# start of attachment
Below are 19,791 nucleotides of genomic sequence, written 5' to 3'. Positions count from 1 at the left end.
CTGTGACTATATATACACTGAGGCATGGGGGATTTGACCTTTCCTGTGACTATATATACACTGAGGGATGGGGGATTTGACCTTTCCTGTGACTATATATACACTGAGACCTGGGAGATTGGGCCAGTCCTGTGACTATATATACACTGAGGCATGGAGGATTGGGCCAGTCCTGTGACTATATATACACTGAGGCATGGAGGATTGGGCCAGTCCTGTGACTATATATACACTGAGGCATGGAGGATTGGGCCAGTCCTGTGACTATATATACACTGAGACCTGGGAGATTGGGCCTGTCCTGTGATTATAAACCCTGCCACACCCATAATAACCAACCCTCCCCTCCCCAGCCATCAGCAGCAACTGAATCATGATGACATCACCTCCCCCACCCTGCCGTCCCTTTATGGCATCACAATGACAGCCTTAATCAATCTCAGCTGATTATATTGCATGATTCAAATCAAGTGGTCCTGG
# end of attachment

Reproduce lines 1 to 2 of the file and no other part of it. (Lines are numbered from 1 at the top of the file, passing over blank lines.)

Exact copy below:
Below are 19,791 nucleotides of genomic sequence, written 5' to 3'. Positions count from 1 at the left end.
CTGTGACTATATATACACTGAGGCATGGGGGATTTGACCTTTCCTGTGACTATATATACACTGAGGGATGGGGGATTTGACCTTTCCTGTGACTATATATACACTGAGACCTGGGAGATTGGGCCAGTCCTGTGACTATATATACACTGAGGCATGGAGGATTGGGCCAGTCCTGTGACTATATATACACTGAGGCATGGAGGATTGGGCCAGTCCTGTGACTATATATACACTGAGGCATGGAGGATTGGGCCAGTCCTGTGACTATATATACACTGAGACCTGGGAGATTGGGCCTGTCCTGTGATTATAAACCCTGCCACACCCATAATAACCAACCCTCCCCTCCCCAGCCATCAGCAGCAACTGAATCATGATGACATCACCTCCCCCACCCTGCCGTCCCTTTATGGCATCACAATGACAGCCTTAATCAATCTCAGCTGATTATATTGCATGATTCAAATCAAGTGGTCCTGG